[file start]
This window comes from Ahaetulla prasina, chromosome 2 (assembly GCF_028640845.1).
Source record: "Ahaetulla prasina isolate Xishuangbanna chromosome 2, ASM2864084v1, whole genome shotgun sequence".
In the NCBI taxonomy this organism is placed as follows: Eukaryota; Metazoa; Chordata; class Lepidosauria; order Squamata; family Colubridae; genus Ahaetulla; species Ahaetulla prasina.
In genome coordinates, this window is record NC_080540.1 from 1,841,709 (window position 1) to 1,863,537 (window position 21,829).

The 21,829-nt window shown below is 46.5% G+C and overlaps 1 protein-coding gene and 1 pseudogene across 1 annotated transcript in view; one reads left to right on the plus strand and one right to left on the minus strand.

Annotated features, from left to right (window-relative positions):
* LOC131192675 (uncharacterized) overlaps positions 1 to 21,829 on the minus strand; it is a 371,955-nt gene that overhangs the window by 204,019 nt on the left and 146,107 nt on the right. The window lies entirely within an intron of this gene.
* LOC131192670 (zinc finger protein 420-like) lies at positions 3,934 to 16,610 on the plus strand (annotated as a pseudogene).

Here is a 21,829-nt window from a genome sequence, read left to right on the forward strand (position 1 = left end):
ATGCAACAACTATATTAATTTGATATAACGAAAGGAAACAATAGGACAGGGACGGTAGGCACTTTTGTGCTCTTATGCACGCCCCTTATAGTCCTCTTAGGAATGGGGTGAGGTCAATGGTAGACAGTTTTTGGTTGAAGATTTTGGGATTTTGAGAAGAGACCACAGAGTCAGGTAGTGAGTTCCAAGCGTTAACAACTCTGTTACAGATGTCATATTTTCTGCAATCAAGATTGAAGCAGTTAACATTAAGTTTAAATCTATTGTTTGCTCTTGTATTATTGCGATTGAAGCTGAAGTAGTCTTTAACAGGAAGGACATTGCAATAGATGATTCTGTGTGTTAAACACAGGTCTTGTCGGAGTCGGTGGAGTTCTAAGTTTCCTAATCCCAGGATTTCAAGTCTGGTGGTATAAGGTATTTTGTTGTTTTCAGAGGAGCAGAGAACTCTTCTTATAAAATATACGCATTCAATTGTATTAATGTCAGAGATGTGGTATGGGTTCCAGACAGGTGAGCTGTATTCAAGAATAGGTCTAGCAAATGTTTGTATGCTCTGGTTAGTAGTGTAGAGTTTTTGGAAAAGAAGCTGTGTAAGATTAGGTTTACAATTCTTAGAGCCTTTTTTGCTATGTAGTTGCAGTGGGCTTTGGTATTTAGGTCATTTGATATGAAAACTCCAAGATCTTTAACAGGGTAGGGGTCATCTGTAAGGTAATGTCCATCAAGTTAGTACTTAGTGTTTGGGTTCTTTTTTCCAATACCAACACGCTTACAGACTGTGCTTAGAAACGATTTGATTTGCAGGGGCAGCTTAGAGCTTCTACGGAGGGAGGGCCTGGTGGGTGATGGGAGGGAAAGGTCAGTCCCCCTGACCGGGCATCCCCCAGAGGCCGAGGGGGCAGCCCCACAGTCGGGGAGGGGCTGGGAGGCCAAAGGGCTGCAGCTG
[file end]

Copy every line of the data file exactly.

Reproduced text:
This window comes from Ahaetulla prasina, chromosome 2 (assembly GCF_028640845.1).
Source record: "Ahaetulla prasina isolate Xishuangbanna chromosome 2, ASM2864084v1, whole genome shotgun sequence".
In the NCBI taxonomy this organism is placed as follows: Eukaryota; Metazoa; Chordata; class Lepidosauria; order Squamata; family Colubridae; genus Ahaetulla; species Ahaetulla prasina.
In genome coordinates, this window is record NC_080540.1 from 1,841,709 (window position 1) to 1,863,537 (window position 21,829).

The 21,829-nt window shown below is 46.5% G+C and overlaps 1 protein-coding gene and 1 pseudogene across 1 annotated transcript in view; one reads left to right on the plus strand and one right to left on the minus strand.

Annotated features, from left to right (window-relative positions):
* LOC131192675 (uncharacterized) overlaps positions 1 to 21,829 on the minus strand; it is a 371,955-nt gene that overhangs the window by 204,019 nt on the left and 146,107 nt on the right. The window lies entirely within an intron of this gene.
* LOC131192670 (zinc finger protein 420-like) lies at positions 3,934 to 16,610 on the plus strand (annotated as a pseudogene).

Here is a 21,829-nt window from a genome sequence, read left to right on the forward strand (position 1 = left end):
ATGCAACAACTATATTAATTTGATATAACGAAAGGAAACAATAGGACAGGGACGGTAGGCACTTTTGTGCTCTTATGCACGCCCCTTATAGTCCTCTTAGGAATGGGGTGAGGTCAATGGTAGACAGTTTTTGGTTGAAGATTTTGGGATTTTGAGAAGAGACCACAGAGTCAGGTAGTGAGTTCCAAGCGTTAACAACTCTGTTACAGATGTCATATTTTCTGCAATCAAGATTGAAGCAGTTAACATTAAGTTTAAATCTATTGTTTGCTCTTGTATTATTGCGATTGAAGCTGAAGTAGTCTTTAACAGGAAGGACATTGCAATAGATGATTCTGTGTGTTAAACACAGGTCTTGTCGGAGTCGGTGGAGTTCTAAGTTTCCTAATCCCAGGATTTCAAGTCTGGTGGTATAAGGTATTTTGTTGTTTTCAGAGGAGCAGAGAACTCTTCTTATAAAATATACGCATTCAATTGTATTAATGTCAGAGATGTGGTATGGGTTCCAGACAGGTGAGCTGTATTCAAGAATAGGTCTAGCAAATGTTTGTATGCTCTGGTTAGTAGTGTAGAGTTTTTGGAAAAGAAGCTGTGTAAGATTAGGTTTACAATTCTTAGAGCCTTTTTTGCTATGTAGTTGCAGTGGGCTTTGGTATTTAGGTCATTTGATATGAAAACTCCAAGATCTTTAACAGGGTAGGGGTCATCTGTAAGGTAATGTCCATCAAGTTAGTACTTAGTGTTTGGGTTCTTTTTTCCAATACCAACACGCTTACAGACTGTGCTTAGAAACGATTTGATTTGCAGGGGCAGCTTAGAGCTTCTACGGAGGGAGGGCCTGGTGGGTGATGGGAGGGAAAGGTCAGTCCCCCTGACCGGGCATCCCCCAGAGGCCGAGGGGGCAGCCCCACAGTCGGGGAGGGGCTGGGAGGCCAAAGGGCTGCAGCTG